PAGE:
To the occupants of this house, it was more than the sum of its parts – banisters, pilasters and verandas. It was a place that gave structure to their daily lives and was an artistic expression of their values. The Vassall-Craigie-Longfellow House is a time-capsule, containing within its architecture the changing taste of American homes throughout the centuries.
The original house was built in 1759 for wealthy landowner John Vassall. He had his grand home designed in the modern style, Georgian, popular in England among the upper class. This structure consisted of four identical rooms on each floor, with a central staircase and hallway bisecting them. Its main exterior features included symmetrical windows, classically-inspired pilasters, and a pediment crowning the large entryway. The mansion sat on top of a raised terrace and commanded a view down to the Charles River. The house served as a conspicuous statement of Vassall’s wealth and position in colonial society. After the Vassall family fled Boston in anticipation of conflict, the vacant house was used by the Continental Army and was the first headquarters for General George Washington from July 1775 to April 1776.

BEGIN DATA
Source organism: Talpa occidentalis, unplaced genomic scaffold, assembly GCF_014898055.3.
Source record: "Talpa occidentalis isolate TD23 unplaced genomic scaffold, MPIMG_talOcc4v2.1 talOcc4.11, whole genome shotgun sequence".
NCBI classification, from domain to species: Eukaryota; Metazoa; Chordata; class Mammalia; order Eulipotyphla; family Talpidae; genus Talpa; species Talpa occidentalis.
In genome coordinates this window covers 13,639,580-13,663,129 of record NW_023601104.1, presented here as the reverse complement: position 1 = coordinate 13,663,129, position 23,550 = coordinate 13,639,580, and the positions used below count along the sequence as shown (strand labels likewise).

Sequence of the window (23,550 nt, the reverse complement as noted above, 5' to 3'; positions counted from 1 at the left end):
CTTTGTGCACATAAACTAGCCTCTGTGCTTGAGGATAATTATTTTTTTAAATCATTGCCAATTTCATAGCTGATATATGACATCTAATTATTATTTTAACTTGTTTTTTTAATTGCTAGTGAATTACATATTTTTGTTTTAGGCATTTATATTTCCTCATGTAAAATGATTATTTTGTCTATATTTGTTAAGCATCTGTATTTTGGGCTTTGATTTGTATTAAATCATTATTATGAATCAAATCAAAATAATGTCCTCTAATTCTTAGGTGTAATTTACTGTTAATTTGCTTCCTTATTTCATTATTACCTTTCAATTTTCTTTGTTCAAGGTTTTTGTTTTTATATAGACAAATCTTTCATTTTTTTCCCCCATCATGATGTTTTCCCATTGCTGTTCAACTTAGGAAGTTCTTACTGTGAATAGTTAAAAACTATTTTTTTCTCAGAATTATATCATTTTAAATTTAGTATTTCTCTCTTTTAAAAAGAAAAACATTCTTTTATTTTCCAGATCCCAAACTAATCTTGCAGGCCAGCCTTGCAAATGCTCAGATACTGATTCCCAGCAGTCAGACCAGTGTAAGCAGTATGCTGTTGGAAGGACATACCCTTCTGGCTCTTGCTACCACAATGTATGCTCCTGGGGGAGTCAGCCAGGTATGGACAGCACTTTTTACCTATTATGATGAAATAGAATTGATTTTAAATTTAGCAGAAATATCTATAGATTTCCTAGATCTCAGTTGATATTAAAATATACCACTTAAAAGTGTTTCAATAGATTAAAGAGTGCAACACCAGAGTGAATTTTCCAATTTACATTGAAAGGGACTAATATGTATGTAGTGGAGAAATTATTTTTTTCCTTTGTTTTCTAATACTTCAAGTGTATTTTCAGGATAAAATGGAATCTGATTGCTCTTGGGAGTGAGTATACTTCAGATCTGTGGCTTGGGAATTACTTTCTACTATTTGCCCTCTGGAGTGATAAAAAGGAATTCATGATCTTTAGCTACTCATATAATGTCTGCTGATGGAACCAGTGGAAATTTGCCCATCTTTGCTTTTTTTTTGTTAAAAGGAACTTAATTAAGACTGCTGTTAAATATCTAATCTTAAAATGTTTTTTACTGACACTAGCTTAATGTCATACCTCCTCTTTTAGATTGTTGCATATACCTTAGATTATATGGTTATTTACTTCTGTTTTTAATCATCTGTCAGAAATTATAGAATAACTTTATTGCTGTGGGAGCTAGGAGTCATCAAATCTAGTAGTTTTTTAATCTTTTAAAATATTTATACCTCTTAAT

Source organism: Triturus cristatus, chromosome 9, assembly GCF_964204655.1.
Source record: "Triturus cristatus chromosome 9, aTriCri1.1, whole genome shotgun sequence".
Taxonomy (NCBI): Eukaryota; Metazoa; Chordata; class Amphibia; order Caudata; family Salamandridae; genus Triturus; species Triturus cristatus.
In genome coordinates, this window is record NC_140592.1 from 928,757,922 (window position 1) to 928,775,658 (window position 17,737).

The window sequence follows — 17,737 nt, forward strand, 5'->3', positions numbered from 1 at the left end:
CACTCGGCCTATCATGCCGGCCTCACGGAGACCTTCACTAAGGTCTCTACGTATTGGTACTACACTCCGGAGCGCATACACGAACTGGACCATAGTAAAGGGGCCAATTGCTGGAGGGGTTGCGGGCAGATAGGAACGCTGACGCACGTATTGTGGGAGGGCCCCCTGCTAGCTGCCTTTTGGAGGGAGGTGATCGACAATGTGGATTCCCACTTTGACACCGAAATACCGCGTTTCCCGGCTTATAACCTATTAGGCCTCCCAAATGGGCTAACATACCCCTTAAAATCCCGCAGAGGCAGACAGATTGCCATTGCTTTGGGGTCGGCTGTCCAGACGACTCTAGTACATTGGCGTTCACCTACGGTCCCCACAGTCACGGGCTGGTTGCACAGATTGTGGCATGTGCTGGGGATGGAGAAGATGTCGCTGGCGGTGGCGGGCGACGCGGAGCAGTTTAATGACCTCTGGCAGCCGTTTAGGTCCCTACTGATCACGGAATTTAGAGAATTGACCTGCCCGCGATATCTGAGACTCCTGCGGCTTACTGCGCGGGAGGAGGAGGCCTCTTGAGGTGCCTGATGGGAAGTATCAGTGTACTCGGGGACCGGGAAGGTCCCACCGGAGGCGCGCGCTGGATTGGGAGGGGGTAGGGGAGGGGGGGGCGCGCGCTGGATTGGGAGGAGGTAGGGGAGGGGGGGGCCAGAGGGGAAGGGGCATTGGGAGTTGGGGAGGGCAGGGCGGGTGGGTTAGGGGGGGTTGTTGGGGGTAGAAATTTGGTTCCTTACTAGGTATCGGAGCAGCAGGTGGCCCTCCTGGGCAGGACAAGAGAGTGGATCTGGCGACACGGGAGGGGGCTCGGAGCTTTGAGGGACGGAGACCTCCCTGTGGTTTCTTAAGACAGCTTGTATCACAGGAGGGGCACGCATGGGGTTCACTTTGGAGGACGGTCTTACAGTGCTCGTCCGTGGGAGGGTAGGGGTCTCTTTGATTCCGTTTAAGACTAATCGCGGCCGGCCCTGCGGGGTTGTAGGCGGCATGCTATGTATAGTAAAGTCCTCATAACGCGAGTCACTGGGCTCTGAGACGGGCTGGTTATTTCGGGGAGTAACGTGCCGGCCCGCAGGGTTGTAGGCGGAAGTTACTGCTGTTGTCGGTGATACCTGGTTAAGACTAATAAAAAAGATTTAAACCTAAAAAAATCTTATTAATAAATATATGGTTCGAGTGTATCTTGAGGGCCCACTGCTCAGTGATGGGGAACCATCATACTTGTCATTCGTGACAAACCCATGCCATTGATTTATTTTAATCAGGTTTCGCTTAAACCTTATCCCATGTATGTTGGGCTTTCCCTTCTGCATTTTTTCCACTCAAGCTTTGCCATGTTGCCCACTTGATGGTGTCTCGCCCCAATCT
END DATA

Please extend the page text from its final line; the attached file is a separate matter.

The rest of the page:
During the Federal period following the Revolution, Andrew Craigie expanded on the already grand structure. He had a large ell addition placed on the back of the house, as well as two symmetrical verandas on either side. These elements contained a blend of the old and the new. While still trying to complement the Georgian details, Craigie updated the house according the tastes of the Federal style – a style for a new century and a new country. The current footprint and appearance of the house largely dates to this period.
The home was purchased for the Longfellows in 1843 as a wedding gift from the poet’s father-in-law. The couple was interested in the house because of its historic associations, even though Longfellow considered its style “decidedly conservative.” His new wife, Fanny, put it best when she explained:
“We are full of plans and projects with no desire, however, to change a feature of the old countenance which Washington has rendered sacred.”
The poet and his family saw to the upkeep of the home. During the Longfellow family’s ownership of the house, from 1843-1872, little changed externally on the house: a billiard room at the back was built and later changed, and a second floor balcony was added.
In the late 19th century, the house became an icon of the Colonial Revival movement and was widely depicted in popular images and imitated in residential architecture across the country. One of the earliest replicas was created for the 1895 Cotton States and International Expositions In Atlanta, Georgia. Even today, the house endures as a symbol of American style and as an important site of American history.
Last updated: February 1, 2018